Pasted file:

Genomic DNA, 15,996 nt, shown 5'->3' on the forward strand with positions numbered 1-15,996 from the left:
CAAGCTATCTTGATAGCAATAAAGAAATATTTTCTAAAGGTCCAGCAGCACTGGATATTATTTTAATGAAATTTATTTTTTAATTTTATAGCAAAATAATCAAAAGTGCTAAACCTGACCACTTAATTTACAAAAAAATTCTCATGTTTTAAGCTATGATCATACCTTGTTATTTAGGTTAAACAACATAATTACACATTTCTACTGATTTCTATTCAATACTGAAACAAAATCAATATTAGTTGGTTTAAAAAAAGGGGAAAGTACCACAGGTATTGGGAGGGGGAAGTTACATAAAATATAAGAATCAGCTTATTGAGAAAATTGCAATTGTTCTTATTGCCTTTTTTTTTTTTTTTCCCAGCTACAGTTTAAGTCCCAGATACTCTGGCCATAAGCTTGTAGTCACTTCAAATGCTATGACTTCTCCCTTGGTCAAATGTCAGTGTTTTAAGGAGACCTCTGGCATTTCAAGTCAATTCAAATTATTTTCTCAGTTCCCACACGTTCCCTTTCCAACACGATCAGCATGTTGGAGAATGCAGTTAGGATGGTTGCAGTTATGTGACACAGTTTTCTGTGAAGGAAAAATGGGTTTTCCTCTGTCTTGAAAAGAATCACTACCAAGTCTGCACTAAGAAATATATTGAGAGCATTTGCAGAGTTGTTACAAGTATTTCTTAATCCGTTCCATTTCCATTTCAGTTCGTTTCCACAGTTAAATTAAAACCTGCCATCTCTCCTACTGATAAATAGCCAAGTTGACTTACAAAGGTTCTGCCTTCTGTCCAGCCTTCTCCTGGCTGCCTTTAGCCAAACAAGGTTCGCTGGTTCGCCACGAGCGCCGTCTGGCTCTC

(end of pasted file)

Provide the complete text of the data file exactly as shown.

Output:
Genomic DNA, 15,996 nt, shown 5'->3' on the forward strand with positions numbered 1-15,996 from the left:
CAAGCTATCTTGATAGCAATAAAGAAATATTTTCTAAAGGTCCAGCAGCACTGGATATTATTTTAATGAAATTTATTTTTTAATTTTATAGCAAAATAATCAAAAGTGCTAAACCTGACCACTTAATTTACAAAAAAATTCTCATGTTTTAAGCTATGATCATACCTTGTTATTTAGGTTAAACAACATAATTACACATTTCTACTGATTTCTATTCAATACTGAAACAAAATCAATATTAGTTGGTTTAAAAAAAGGGGAAAGTACCACAGGTATTGGGAGGGGGAAGTTACATAAAATATAAGAATCAGCTTATTGAGAAAATTGCAATTGTTCTTATTGCCTTTTTTTTTTTTTTTCCCAGCTACAGTTTAAGTCCCAGATACTCTGGCCATAAGCTTGTAGTCACTTCAAATGCTATGACTTCTCCCTTGGTCAAATGTCAGTGTTTTAAGGAGACCTCTGGCATTTCAAGTCAATTCAAATTATTTTCTCAGTTCCCACACGTTCCCTTTCCAACACGATCAGCATGTTGGAGAATGCAGTTAGGATGGTTGCAGTTATGTGACACAGTTTTCTGTGAAGGAAAAATGGGTTTTCCTCTGTCTTGAAAAGAATCACTACCAAGTCTGCACTAAGAAATATATTGAGAGCATTTGCAGAGTTGTTACAAGTATTTCTTAATCCGTTCCATTTCCATTTCAGTTCGTTTCCACAGTTAAATTAAAACCTGCCATCTCTCCTACTGATAAATAGCCAAGTTGACTTACAAAGGTTCTGCCTTCTGTCCAGCCTTCTCCTGGCTGCCTTTAGCCAAACAAGGTTCGCTGGTTCGCCACGAGCGCCGTCTGGCTCTC